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Noor: Somewhere Between The Tool Box And The Pizza Box || Part 11

Today, I was made senior partner and was presented with the opportunity to lead our operations in Doha. I will need to spend half the work week there for the next six months, it is the chance of a lifetime. “Mabrouk Noor, well deserved!” My boss tells me. Yay, I think so too.

My little boy tells me that’s so cool mama, my daughter tells me she is proud of me. I speak to Rashed about it. He could sense my excitement over the phone and makes a joke about me wanting to be as far away from him as possible. I could be mistaken but he sounds a tiny bit, was it sincere? I no longer care, I hadn’t for a while now. “Deer ba-lak 3aloowlad, I’ll be back soon to pick them up.”

And away I go.

Staring into the ocean from the floor to ceiling window of my lofty office, I feel calm and happy. Never had I imagined that such a short flight could take me so very far.

Armed in a navy Gabriela Hearst suit and a single white gold bangle I had bought for myself to celebrate my promotion, I am ready to meet my clients. Four gentlemen enter the room. One of them looks familiar, I cannot seem to place him. The meeting proceeds without a hitch. Afterwards, I stand up to walk them to the door, elegantly knocking over a tall glass of water in the process. It flies and hits the floor, drenching the chairs, papers, and the poor men in their tailored suits on its way down. Bravo Noor.

“First you take two dinars from me and now this?” he teases. It finally registers, my client is none other than the stranger I had harassed for spare change after that miserable gala months ago. Karma has a bizarre sense of humor that I still struggle to appreciate. He is beyond amused. I am beyond embarrassed. I shrug. “Ah, so now you remember?” he continues.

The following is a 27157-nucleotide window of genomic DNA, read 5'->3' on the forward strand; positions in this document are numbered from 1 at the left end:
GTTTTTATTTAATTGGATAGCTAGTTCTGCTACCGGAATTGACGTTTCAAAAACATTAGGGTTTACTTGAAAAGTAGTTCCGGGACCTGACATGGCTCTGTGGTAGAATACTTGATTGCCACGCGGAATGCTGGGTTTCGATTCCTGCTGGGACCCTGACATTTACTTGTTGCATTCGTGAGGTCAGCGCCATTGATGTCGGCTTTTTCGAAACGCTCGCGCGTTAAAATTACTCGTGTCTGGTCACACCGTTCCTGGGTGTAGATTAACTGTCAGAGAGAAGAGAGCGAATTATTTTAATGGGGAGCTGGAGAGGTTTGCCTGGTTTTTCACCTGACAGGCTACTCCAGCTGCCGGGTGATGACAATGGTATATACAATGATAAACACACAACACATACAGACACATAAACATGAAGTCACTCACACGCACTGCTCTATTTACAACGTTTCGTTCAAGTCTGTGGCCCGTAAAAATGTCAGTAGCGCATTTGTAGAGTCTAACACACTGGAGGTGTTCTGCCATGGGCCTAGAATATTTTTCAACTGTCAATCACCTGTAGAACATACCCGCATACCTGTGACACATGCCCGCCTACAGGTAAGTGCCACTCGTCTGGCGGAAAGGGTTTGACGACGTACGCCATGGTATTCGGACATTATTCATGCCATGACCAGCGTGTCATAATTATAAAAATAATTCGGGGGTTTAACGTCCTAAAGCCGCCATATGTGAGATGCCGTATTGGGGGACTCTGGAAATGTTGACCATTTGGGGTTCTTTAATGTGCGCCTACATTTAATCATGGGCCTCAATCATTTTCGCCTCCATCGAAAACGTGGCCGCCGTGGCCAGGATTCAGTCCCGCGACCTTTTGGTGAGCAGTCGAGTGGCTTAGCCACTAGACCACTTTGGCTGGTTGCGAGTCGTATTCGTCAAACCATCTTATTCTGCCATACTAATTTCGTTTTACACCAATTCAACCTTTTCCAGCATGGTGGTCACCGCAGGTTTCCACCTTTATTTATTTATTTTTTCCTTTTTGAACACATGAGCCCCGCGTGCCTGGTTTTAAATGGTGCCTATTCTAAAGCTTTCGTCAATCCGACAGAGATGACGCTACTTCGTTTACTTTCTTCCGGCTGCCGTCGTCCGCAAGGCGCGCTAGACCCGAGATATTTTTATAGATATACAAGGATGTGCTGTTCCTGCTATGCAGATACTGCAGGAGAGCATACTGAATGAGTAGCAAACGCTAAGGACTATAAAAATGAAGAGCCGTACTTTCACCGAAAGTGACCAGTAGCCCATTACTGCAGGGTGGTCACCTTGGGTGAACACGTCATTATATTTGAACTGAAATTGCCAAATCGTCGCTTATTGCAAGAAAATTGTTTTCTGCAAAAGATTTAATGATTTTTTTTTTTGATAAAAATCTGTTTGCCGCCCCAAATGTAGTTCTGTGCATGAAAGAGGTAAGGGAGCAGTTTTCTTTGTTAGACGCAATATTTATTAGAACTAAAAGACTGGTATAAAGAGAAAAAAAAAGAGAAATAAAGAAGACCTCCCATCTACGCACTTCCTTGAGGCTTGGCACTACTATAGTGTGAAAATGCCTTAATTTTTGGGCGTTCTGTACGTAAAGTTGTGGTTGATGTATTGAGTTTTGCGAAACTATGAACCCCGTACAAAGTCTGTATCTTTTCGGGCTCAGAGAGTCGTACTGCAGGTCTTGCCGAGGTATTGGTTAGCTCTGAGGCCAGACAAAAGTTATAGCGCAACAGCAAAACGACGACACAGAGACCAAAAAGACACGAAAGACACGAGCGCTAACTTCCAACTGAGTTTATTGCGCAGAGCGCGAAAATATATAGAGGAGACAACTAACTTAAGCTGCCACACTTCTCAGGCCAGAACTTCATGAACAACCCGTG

And I’m not sure how or why or when, but I found myself in a relationship with a man who is consistently wonderful and kind. He makes me laugh. And I, well, having been the giver for more years than I care to admit, found it all a bit confusing. God knows I gave him a hard time.

One day he comes over to the house to sort out my Wi-Fi. He arrives early and I’m still in my leggings, a small coffee stain adorns the lower part of my t-shirt, and I am wearing socks with Havaianas. I couldn’t have looked worse if I tried. Still, somewhere between the tool box and the pizza box, he tells me he loves me.

I call my mom to tell her the news, but before I get the chance, she tells me that I need to come back fawran. Something had happened to my son.

I run to the airport and take the next flight back home. Consumed by guilt all the way.

To read the other parts click here.